ADVERTISEMENT

A top-level state commission will investigate public corruption in New York State, as Gov. Andrew M. Cuomo begins a statewide anti-corruption campaign today at the University at Buffalo Law School.

Cuomo will continue his latest in a string of Buffalo visits, according to sources familiar with his schedule, by announcing a bipartisan panel of top law enforcement and legal experts to probe “systemic public corruption and the appearance of such corruption in state government, political campaigns and elections in New York State.”

Cuomo’s appointment of the commission follows his unsuccessful effort to obtain passage of a series of anti-corruption bills in the just-ended session of the State Legislature. He had submitted the bills to address the influence of money in elections, strengthen prosecutors’ ability to fight corruption, increase penalties against violators and give voters more access to the ballot box. No action was taken by the Legislature.

Now, as an alternative that he threatened to use during debate over those bills, the governor will empanel a “Moreland Commission” that various governors dating from Thomas E. Dewey have used. The panel will have broad investigative powers under the state’s Moreland Act.

Its members – which include Erie County District Attorney Frank A. Sedita III and UB Law School Dean Makau W. Mutua – will be designated as assistant attorneys general by Attorney General Eric T. Schneiderman with the power to investigate all matters that “involve public peace, public safety and public justice.”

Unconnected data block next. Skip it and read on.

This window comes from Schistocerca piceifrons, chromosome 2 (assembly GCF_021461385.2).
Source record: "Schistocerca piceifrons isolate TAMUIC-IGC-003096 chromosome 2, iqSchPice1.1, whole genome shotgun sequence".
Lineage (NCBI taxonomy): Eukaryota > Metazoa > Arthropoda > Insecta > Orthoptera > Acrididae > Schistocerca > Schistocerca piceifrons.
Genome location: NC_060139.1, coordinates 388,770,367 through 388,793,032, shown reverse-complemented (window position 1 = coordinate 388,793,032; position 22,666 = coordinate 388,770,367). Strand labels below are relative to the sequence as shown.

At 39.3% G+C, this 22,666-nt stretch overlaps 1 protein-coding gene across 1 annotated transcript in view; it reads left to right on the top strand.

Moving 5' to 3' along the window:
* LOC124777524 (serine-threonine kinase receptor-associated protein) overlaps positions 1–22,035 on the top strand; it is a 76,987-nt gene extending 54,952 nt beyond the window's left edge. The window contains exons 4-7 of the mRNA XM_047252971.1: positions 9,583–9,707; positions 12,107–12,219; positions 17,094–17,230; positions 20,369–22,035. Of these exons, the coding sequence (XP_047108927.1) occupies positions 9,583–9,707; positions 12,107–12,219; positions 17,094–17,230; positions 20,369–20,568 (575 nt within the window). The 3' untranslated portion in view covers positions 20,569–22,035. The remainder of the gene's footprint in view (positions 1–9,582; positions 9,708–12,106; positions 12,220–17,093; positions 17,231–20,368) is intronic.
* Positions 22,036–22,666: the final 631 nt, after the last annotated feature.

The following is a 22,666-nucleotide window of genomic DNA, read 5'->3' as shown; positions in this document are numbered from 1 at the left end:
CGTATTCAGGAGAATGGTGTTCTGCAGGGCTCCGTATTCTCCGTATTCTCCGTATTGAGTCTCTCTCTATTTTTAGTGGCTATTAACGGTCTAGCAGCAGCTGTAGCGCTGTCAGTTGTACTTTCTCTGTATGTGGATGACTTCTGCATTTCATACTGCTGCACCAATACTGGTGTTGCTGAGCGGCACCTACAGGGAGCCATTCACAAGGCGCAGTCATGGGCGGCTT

Under Cuomo’s executive order, the commission can also subpoena and examine witnesses under oath, as well as subpoena necessary records. It follows several recent charges of corruption and misconduct by public officials that the governor says demonstrate the inadequacy of current laws and the need for reform.

“Since the Legislature has failed to act, today I am formally empaneling a Commission to Investigate Public Corruption … that will convene the best minds in law enforcement and public policy from across New York to address weaknesses in the state’s public corruption, election and campaign finance laws, generate transparency and accountability, and restore the public trust,” he said.

Cuomo will launch the initiative with a powerful ally in Schneiderman, who said he will devote the powers of his office to the effort.

“This commission will be able to conduct a top-to-bottom investigation of New York State’s government,” the attorney general said, “and move us forward to repair our broken political process, strengthen our representative democracy and give New Yorkers the quality of leadership they deserve.”

Three prominent law enforcement figures will head the panel: Onondaga County District Attorney William J. Fitzpatrick, Nassau County District Attorney Kathleen M. Rice and Milton L. Williams Jr., a former state and federal prosecutor.

“It appears the governor is pretty darn serious about this,” Sedita said, noting the long list of fellow prosecutors who join him on the panel.

“I look forward to reviewing all the laws and making recommendations,” he added.

The Commission to Investigate Public Corruption, as it formally known, will have the responsibility for reviewing the adequacy of existing state laws, regulations and procedures involving unlawful and unethical conduct by public officials, as well as the electoral process and campaign finance laws.

It will also examine the effectiveness of existing laws and recommend changes, and review recent instances of reported misconduct by officials.

A final report is expected by Dec. 1.

email: rmccarthy@buffnews.com